The protocol for patients with SARI and SCRI was approved by the University of the Witwatersrand Human Research Ethics Committee (HREC; protocol no. M081042) and the University of KwaZulu-Natal Human Biomedical Research Ethics Committee (BREC; protocol no. BF157/08). The protocol for controls and patients with ILI was approved by HREC (protocol no. M120133) and BREC (protocol no. BF080/12). The surveillance was deemed nonresearch by the Centers for Disease Control and Prevention.
During May 2012–April 2016, we enrolled 14,431 persons, of whom 13,335 (92.4%) had known age and available influenza and HIV results and were thus included for further analyses. Of these 13,335 persons, 2,504 (18.8%) were controls; 4,797 (36.0%) had ILI; 3,755 (28.2%) had SARI; and 2,279 (17.1%) had SCRI.
Children <5 years of age accounted for 34.9% (875/2,504) of controls; 32.6% (1,565/4,797) of patients with ILI; 53.1% (1,995/3,755) of patients with SARI; and 6.7% (153/2,279) of patients with SCRI. Overall, the HIV prevalence was 41.0% (1,026/2,504) among controls (owing to enrollment criteria for controls); 27.0% (1,295/4,797) among patients with ILI; 38.7% (1,452/3,755) among patients with SARI; and 73.1% (1,667/2,279) among patients with SCRI (p<0.001).
The HIV prevalence among patients with ILI, SARI, or SCRI was lowest among infants <1 year of age: 2.0% (11/554) among those with ILI; 9.1% (114/1,250) among those with SARI; and 20.2% (20/99) among those with SCRI. The HIV prevalence among these patients was highest among persons 25–44 years of age: 60.4% (825/1,366) among those with ILI; 89.0% (745/837) among those with SARI; and 91.6% (1,007/1,099) among those with SCRI. The median duration of illness was 2 days among patients with ILI, 3 days among patients with SARI, and 16 days among patients with SCRI.
We detected influenza viruses in 1,082 (8.1%) of 13,335 specimens. Of these, 466 (43.1%) were influenza A(H3N2) viruses; 227 (21.0%) were influenza A(H1N1)pdm09 viruses; 20 (1.8%) were influenza A viruses that were not subtyped; and 369 (34.1%) were influenza B viruses (Technical Appendix Figure 1).
Influenza Virus Detection Rate and AF
During the study period, we detected influenza viruses in 32 (1.3%) of the 2,504 controls; 666 (13.9%) of the 4,797 patients with ILI; 251 (6.7%) of the 3,755 patients with SARI; and 133 (5.8%) of the 2,279 patients with SCRI (p<0.001) (Table 1). Among influenza-positive patients >5 years of age with severe illness (SARI or SCRI), 46.6% (117/251) had symptoms for >10 days, compared with 12.0% (16/133) among children <5 years of age (p<0.001). Among controls, after we adjusted by age, the influenza virus detection rate was statistically significantly higher among HIV-uninfected compared with HIV-infected persons (adjusted OR 1.8; 95% CI 1.1–2.7) (for HIV-infected compared with HIV-uninfected persons, adjusted OR 0.5; 95% CI 0.1–0.9).
The overall influenza virus AF was 92.6% (95% CI 89.3%–94.8%) among patients with ILI; 87.4% (95% CI 81.3%–91.5%) among patients with SARI; and 86.2% (95% CI 77.7%–91.5%) among patients with SCRI (Table 2). Our findings showed that the AF did not statistically significantly differ (overlapping CIs) across the syndromes evaluated or by age group or HIV serostatus.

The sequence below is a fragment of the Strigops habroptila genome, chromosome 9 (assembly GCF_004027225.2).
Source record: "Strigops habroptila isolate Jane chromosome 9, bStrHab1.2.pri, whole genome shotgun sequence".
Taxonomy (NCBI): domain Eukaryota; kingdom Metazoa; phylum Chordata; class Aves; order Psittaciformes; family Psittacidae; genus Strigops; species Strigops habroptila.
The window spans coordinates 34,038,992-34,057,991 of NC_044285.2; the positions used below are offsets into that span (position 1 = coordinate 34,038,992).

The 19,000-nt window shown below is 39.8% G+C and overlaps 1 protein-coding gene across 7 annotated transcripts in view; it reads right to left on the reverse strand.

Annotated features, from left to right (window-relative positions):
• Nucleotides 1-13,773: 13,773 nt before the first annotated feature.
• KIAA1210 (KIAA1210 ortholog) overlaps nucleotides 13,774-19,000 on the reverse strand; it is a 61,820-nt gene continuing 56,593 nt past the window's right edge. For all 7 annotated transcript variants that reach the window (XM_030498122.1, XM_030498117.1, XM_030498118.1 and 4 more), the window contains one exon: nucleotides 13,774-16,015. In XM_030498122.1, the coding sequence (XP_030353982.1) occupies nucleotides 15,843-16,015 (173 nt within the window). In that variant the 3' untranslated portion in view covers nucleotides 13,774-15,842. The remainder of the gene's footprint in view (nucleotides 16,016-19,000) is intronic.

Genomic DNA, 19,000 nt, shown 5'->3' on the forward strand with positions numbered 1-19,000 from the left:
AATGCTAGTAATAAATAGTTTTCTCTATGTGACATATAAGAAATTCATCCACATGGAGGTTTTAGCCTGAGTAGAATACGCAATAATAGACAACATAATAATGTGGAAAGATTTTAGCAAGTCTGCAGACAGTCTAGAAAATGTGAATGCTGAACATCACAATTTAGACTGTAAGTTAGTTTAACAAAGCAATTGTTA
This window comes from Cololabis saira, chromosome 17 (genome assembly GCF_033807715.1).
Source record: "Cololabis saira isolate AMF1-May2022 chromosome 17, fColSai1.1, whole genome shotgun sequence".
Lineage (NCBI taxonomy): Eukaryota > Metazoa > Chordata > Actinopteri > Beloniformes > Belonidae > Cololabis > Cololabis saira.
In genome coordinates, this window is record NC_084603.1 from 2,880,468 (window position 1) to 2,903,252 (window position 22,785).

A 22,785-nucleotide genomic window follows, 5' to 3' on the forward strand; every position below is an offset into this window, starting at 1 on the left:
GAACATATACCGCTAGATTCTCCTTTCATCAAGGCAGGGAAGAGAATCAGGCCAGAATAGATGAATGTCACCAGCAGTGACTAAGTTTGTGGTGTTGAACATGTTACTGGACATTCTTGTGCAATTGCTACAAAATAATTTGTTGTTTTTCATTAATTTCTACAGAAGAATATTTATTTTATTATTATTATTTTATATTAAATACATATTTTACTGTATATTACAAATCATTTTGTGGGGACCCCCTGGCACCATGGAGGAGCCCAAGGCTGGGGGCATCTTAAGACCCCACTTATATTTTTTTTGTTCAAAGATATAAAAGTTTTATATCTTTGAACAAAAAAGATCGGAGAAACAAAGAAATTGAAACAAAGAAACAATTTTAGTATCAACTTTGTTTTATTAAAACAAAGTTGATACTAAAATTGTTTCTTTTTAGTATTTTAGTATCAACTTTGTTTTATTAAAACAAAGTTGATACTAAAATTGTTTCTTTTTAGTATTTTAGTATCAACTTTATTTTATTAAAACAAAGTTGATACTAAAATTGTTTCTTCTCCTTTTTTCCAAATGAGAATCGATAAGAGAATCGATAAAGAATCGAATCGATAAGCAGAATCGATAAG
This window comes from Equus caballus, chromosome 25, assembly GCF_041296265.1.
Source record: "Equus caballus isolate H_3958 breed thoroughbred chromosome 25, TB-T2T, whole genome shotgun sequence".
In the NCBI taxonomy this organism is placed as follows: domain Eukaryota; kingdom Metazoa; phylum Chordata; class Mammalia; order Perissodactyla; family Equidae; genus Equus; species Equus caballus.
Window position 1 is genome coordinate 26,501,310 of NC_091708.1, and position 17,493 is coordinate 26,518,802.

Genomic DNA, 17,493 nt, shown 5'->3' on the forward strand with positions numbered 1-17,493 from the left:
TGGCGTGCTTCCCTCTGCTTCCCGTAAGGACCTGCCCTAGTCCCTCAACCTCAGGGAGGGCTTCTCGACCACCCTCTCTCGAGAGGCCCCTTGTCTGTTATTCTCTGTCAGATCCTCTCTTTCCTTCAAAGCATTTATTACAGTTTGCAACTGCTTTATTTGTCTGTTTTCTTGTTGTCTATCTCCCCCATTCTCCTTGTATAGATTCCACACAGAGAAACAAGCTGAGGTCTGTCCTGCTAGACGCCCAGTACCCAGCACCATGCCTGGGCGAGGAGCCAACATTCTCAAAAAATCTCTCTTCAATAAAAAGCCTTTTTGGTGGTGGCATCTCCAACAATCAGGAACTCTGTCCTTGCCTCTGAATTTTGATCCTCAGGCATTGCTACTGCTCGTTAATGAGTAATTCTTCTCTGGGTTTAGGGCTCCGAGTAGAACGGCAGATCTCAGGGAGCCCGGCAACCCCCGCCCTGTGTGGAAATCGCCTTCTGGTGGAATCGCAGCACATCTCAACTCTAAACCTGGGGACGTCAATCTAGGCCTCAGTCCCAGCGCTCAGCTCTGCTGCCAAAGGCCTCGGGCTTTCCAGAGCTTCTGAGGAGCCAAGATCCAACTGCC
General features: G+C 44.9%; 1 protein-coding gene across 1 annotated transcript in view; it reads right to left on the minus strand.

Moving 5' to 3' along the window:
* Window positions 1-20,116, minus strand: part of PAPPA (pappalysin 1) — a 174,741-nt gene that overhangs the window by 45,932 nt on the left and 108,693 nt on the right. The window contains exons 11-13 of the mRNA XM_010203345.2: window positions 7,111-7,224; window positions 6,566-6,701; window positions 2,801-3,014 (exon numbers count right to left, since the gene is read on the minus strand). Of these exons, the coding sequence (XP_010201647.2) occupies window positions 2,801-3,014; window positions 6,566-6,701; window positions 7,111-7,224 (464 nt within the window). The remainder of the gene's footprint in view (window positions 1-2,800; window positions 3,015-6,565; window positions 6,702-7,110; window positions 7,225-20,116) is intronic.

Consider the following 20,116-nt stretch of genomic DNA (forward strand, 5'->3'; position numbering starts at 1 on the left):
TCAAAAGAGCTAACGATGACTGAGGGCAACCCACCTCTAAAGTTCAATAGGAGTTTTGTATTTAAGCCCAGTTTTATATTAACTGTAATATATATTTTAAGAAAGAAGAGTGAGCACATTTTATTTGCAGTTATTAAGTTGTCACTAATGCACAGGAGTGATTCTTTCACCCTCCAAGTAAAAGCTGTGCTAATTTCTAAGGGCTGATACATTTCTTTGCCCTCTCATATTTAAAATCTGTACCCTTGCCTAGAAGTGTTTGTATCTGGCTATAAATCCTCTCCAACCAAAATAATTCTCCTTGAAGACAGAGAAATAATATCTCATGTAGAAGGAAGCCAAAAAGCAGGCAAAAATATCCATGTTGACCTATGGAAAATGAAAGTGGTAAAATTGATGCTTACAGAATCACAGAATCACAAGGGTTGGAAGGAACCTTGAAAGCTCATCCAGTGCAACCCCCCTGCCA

Overall, for all syndromes, the influenza virus AF was highest among persons <1 and >65 years of age and lowest among persons 25–44 years of age (Table 2; Technical Appendix Figures 2–4, panels A). The HIV-stratified analysis did not show this trend among HIV-infected persons, but it was marked among HIV-uninfected persons across syndromes (Table 2; Technical Appendix Figures 2–4, panels B, C). On linear regression analysis, we did not detect statistically significant trends of the magnitude of the influenza virus AF across age groups among HIV-infected persons for all syndromes (Figures 1–3, panels A; Technical Appendix Table 1). Conversely, we did detect a statistically significant U-shaped trend of the magnitude of the influenza virus AF across age groups among HIV-uninfected persons for all syndromes (Figures 1–3, panels B; Technical Appendix Table 1).
The AF of influenza virus types and subtypes was statistically significant across syndromes and HIV serostatus (Table 2). The influenza virus AF did not statistically significantly differ (overlapping CIs) between types and subtypes for all syndromes; however a gradient of the magnitude of the influenza virus AF was observed. The AF of influenza A(H3N2) virus was the highest, followed by that of influenza B virus and then influenza A(H1N1)pdm09 virus for all syndromes and HIV serostatus (Table 2).
Overall, the influenza virus detection rate associated with illness (AF-adjusted) was 12.9% among patients with ILI, 5.9% among those with SARI, and 5.0% among those with SCRI (Table 2). Using a duration of symptom cutoff of 7 days, we showed that the overall influenza virus detection rate among patients classified as having SARI was 6.8% and the detection rate among patients classified as having SCRI was 6.1% (Technical Appendix Table 2). We showed that the influenza virus AF was similar among patients classified as having SARI or SCRI, using a duration of symptom cutoff of 7 days (Technical Appendix Table 3) or 10 days (Table 2).